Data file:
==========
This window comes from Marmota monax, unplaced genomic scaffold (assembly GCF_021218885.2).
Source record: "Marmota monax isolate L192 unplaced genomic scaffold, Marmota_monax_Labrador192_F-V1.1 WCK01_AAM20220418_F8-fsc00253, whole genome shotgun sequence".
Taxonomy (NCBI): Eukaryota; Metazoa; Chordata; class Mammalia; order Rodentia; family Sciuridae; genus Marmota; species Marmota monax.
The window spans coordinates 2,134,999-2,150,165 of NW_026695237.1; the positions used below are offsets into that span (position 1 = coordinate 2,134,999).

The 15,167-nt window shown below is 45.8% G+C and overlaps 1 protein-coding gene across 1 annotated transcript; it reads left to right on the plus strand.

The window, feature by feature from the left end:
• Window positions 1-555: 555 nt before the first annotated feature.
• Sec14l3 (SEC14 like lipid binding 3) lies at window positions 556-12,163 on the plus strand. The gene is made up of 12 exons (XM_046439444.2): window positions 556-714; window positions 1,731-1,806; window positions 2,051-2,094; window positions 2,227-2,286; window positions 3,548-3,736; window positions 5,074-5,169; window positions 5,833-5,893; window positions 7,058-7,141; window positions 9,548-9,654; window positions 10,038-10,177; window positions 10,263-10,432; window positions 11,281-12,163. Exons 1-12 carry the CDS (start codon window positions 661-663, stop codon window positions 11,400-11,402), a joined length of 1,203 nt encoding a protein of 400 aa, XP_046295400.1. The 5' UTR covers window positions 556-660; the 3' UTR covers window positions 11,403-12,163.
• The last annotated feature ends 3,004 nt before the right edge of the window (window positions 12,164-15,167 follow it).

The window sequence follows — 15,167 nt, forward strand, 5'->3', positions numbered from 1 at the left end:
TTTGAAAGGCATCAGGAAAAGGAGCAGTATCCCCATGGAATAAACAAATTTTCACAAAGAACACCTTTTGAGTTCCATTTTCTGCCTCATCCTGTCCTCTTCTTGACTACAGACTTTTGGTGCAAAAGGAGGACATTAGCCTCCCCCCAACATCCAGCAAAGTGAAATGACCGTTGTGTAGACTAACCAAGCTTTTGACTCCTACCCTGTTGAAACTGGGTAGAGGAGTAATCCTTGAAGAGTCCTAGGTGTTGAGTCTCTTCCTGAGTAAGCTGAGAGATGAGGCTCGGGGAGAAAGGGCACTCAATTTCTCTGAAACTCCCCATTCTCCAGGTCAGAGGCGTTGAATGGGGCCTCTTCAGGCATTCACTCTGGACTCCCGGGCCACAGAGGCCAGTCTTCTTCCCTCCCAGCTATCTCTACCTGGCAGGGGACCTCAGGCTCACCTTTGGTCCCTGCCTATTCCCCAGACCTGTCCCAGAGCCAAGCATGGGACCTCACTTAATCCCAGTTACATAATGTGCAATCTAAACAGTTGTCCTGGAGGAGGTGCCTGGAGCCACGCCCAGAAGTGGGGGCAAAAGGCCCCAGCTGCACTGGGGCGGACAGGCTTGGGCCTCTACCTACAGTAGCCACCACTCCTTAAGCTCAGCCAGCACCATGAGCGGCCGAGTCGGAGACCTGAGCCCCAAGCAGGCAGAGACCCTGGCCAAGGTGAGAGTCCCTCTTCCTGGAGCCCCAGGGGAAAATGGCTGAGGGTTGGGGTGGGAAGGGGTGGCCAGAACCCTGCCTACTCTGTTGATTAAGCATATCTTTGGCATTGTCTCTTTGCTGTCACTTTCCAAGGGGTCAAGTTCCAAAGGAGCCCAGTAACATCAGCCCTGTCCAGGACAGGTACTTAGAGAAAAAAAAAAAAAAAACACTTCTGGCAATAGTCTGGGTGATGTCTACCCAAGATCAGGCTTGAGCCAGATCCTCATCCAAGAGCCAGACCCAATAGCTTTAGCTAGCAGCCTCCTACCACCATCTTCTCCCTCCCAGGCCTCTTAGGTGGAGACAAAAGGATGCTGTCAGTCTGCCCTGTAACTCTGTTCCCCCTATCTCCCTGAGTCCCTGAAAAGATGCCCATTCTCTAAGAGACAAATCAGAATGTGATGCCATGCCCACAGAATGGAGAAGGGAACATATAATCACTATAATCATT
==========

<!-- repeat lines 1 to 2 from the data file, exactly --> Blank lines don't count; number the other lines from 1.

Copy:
This window comes from Marmota monax, unplaced genomic scaffold (assembly GCF_021218885.2).
Source record: "Marmota monax isolate L192 unplaced genomic scaffold, Marmota_monax_Labrador192_F-V1.1 WCK01_AAM20220418_F8-fsc00253, whole genome shotgun sequence".